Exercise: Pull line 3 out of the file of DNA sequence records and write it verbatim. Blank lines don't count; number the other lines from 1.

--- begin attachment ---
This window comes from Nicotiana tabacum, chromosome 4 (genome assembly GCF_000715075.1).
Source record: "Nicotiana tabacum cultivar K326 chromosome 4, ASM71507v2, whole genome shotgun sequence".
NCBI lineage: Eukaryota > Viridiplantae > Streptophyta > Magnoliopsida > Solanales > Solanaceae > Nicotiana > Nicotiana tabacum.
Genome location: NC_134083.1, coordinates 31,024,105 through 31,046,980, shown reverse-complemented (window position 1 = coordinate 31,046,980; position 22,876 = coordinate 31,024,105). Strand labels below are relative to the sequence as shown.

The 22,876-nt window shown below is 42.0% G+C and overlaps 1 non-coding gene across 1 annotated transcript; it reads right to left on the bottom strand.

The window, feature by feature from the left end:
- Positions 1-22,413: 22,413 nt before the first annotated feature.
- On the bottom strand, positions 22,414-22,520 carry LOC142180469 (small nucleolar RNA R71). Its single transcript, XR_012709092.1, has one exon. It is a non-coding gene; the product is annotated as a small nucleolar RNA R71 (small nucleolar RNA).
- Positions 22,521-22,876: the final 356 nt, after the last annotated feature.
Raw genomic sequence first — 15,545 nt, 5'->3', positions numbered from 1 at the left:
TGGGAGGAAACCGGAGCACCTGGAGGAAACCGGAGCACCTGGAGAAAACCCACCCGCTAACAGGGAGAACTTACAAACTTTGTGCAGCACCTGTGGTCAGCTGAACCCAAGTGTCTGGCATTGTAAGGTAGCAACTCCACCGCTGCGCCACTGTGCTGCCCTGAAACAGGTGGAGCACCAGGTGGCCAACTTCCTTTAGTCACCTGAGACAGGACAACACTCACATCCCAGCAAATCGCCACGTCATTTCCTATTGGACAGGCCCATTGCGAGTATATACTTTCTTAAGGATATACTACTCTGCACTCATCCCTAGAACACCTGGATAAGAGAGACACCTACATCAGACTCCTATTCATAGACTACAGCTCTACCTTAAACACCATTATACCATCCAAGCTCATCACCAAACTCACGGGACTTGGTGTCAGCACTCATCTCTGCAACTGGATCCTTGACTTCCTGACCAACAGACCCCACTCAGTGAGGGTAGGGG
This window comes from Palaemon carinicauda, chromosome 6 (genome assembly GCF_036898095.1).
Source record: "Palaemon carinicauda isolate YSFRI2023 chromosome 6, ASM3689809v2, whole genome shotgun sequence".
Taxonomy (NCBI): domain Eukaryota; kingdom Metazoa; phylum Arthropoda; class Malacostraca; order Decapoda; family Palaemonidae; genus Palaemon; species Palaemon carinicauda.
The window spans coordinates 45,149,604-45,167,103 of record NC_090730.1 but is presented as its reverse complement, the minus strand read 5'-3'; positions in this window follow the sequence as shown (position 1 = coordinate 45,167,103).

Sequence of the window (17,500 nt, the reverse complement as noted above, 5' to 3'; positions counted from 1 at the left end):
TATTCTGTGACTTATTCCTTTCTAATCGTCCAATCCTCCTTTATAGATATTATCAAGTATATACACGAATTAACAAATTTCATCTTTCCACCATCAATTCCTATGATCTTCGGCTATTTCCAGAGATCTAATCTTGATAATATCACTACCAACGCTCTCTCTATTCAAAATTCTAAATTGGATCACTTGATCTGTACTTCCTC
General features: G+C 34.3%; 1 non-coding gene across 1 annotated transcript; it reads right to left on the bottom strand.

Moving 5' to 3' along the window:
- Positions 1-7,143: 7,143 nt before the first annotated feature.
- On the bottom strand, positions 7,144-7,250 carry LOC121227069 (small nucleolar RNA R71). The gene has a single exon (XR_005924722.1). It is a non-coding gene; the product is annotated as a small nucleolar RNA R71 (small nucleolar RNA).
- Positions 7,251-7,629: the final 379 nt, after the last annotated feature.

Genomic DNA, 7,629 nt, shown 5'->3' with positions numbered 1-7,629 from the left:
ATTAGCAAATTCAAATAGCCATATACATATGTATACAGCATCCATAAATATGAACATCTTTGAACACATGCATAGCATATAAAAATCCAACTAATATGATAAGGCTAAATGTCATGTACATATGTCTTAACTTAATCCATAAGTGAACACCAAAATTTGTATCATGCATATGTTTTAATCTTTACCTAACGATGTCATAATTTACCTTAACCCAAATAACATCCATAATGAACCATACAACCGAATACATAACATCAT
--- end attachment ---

NCBI lineage: Eukaryota > Viridiplantae > Streptophyta > Magnoliopsida > Solanales > Solanaceae > Nicotiana > Nicotiana tabacum.